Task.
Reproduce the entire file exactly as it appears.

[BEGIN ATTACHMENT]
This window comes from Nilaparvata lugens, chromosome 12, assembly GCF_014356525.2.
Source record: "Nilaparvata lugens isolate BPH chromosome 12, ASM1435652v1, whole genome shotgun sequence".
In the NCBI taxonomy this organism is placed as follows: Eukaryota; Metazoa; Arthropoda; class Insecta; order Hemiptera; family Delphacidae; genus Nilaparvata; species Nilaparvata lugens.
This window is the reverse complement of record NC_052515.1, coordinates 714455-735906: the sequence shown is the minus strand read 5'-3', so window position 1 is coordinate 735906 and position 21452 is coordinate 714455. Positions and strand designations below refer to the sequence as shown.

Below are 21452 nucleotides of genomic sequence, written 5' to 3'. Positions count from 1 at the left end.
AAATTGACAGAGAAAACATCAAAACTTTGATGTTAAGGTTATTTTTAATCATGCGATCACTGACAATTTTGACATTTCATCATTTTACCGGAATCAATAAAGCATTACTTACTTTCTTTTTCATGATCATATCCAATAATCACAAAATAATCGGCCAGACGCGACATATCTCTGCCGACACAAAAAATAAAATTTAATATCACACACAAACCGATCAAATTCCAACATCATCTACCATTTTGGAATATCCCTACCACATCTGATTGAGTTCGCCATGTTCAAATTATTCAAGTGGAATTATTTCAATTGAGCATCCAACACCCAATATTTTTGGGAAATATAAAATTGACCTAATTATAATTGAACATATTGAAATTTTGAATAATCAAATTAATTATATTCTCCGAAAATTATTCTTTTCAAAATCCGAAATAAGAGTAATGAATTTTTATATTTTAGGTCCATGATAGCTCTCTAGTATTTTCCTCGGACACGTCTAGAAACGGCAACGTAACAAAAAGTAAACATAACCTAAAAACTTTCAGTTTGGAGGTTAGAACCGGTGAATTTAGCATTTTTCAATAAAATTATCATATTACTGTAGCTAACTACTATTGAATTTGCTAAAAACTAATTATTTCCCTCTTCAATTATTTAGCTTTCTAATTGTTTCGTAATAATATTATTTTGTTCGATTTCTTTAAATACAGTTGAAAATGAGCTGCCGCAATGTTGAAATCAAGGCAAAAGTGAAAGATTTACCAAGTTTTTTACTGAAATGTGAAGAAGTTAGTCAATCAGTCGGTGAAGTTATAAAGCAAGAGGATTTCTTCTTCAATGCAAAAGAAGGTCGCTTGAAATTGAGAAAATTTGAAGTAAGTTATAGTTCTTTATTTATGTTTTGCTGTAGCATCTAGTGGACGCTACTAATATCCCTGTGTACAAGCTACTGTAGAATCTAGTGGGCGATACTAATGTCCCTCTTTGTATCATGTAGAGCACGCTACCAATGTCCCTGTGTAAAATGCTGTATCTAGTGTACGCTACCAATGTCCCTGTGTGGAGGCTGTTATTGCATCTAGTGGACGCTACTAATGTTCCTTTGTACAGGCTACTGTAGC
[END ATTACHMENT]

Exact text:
This window comes from Nilaparvata lugens, chromosome 12, assembly GCF_014356525.2.
Source record: "Nilaparvata lugens isolate BPH chromosome 12, ASM1435652v1, whole genome shotgun sequence".
In the NCBI taxonomy this organism is placed as follows: Eukaryota; Metazoa; Arthropoda; class Insecta; order Hemiptera; family Delphacidae; genus Nilaparvata; species Nilaparvata lugens.
This window is the reverse complement of record NC_052515.1, coordinates 714455-735906: the sequence shown is the minus strand read 5'-3', so window position 1 is coordinate 735906 and position 21452 is coordinate 714455. Positions and strand designations below refer to the sequence as shown.

Below are 21452 nucleotides of genomic sequence, written 5' to 3'. Positions count from 1 at the left end.
AAATTGACAGAGAAAACATCAAAACTTTGATGTTAAGGTTATTTTTAATCATGCGATCACTGACAATTTTGACATTTCATCATTTTACCGGAATCAATAAAGCATTACTTACTTTCTTTTTCATGATCATATCCAATAATCACAAAATAATCGGCCAGACGCGACATATCTCTGCCGACACAAAAAATAAAATTTAATATCACACACAAACCGATCAAATTCCAACATCATCTACCATTTTGGAATATCCCTACCACATCTGATTGAGTTCGCCATGTTCAAATTATTCAAGTGGAATTATTTCAATTGAGCATCCAACACCCAATATTTTTGGGAAATATAAAATTGACCTAATTATAATTGAACATATTGAAATTTTGAATAATCAAATTAATTATATTCTCCGAAAATTATTCTTTTCAAAATCCGAAATAAGAGTAATGAATTTTTATATTTTAGGTCCATGATAGCTCTCTAGTATTTTCCTCGGACACGTCTAGAAACGGCAACGTAACAAAAAGTAAACATAACCTAAAAACTTTCAGTTTGGAGGTTAGAACCGGTGAATTTAGCATTTTTCAATAAAATTATCATATTACTGTAGCTAACTACTATTGAATTTGCTAAAAACTAATTATTTCCCTCTTCAATTATTTAGCTTTCTAATTGTTTCGTAATAATATTATTTTGTTCGATTTCTTTAAATACAGTTGAAAATGAGCTGCCGCAATGTTGAAATCAAGGCAAAAGTGAAAGATTTACCAAGTTTTTTACTGAAATGTGAAGAAGTTAGTCAATCAGTCGGTGAAGTTATAAAGCAAGAGGATTTCTTCTTCAATGCAAAAGAAGGTCGCTTGAAATTGAGAAAATTTGAAGTAAGTTATAGTTCTTTATTTATGTTTTGCTGTAGCATCTAGTGGACGCTACTAATATCCCTGTGTACAAGCTACTGTAGAATCTAGTGGGCGATACTAATGTCCCTCTTTGTATCATGTAGAGCACGCTACCAATGTCCCTGTGTAAAATGCTGTATCTAGTGTACGCTACCAATGTCCCTGTGTGGAGGCTGTTATTGCATCTAGTGGACGCTACTAATGTTCCTTTGTACAGGCTACTGTAGC